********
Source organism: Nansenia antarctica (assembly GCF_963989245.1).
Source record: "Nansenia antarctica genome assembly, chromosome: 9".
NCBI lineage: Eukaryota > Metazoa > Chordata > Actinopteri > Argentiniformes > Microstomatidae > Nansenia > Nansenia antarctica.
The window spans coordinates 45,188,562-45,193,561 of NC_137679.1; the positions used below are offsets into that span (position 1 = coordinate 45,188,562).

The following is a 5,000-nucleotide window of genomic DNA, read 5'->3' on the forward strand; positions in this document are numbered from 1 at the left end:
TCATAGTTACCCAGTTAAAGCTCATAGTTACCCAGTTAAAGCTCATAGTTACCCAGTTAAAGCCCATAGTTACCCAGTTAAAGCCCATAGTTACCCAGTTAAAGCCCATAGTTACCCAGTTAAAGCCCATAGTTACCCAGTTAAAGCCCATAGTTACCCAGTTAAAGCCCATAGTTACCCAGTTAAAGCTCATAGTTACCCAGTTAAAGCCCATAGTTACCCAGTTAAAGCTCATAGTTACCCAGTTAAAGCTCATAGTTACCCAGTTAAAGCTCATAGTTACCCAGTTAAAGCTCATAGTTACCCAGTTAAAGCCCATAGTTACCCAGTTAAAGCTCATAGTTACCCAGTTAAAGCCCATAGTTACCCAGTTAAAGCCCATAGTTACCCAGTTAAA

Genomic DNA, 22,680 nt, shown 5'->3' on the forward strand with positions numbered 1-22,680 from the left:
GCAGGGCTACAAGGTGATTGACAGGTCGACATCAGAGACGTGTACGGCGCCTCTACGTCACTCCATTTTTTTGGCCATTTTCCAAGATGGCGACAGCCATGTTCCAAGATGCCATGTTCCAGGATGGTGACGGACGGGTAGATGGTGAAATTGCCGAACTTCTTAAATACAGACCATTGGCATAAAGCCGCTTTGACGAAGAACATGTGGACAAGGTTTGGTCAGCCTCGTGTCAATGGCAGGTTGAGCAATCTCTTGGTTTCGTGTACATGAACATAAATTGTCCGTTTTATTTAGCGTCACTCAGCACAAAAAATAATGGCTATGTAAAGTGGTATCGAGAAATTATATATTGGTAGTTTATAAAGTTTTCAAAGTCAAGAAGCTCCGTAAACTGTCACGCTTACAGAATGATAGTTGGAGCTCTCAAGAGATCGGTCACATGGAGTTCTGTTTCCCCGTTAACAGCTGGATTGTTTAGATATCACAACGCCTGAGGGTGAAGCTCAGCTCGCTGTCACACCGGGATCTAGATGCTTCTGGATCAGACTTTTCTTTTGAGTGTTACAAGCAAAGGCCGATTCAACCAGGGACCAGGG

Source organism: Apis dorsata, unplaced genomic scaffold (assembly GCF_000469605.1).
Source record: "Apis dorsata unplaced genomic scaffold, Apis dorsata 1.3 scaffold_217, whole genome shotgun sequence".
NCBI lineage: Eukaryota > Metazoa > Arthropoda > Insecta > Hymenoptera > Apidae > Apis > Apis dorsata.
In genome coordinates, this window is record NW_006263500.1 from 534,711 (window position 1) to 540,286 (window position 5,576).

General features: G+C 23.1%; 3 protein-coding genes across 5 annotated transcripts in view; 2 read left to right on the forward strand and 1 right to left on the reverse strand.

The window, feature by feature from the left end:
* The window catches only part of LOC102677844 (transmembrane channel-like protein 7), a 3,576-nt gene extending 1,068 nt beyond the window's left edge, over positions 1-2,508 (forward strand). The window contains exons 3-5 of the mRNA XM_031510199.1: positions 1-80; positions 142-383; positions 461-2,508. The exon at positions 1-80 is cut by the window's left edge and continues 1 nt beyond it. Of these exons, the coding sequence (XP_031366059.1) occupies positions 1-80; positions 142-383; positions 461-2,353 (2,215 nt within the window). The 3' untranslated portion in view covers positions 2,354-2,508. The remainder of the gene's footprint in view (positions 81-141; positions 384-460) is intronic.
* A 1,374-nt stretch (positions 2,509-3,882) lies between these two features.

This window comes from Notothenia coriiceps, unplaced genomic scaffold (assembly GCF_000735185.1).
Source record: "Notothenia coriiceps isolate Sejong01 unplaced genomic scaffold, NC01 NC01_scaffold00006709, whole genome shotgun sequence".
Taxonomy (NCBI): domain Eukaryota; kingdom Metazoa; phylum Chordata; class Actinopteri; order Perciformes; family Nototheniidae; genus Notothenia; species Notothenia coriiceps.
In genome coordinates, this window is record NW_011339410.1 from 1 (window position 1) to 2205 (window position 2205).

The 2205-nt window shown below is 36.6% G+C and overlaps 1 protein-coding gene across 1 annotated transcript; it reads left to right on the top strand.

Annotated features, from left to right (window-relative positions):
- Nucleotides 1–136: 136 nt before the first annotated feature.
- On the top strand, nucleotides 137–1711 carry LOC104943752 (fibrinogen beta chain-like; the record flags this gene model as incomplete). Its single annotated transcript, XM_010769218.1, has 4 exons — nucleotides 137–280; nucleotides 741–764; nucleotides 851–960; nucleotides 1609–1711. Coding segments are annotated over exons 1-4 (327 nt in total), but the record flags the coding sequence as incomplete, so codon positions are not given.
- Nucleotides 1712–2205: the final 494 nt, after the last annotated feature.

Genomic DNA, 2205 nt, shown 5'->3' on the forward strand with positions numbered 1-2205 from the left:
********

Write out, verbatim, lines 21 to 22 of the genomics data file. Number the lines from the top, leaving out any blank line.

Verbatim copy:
The 2205-nt window shown below is 36.6% G+C and overlaps 1 protein-coding gene across 1 annotated transcript; it reads left to right on the top strand.

Annotated features, from left to right (window-relative positions):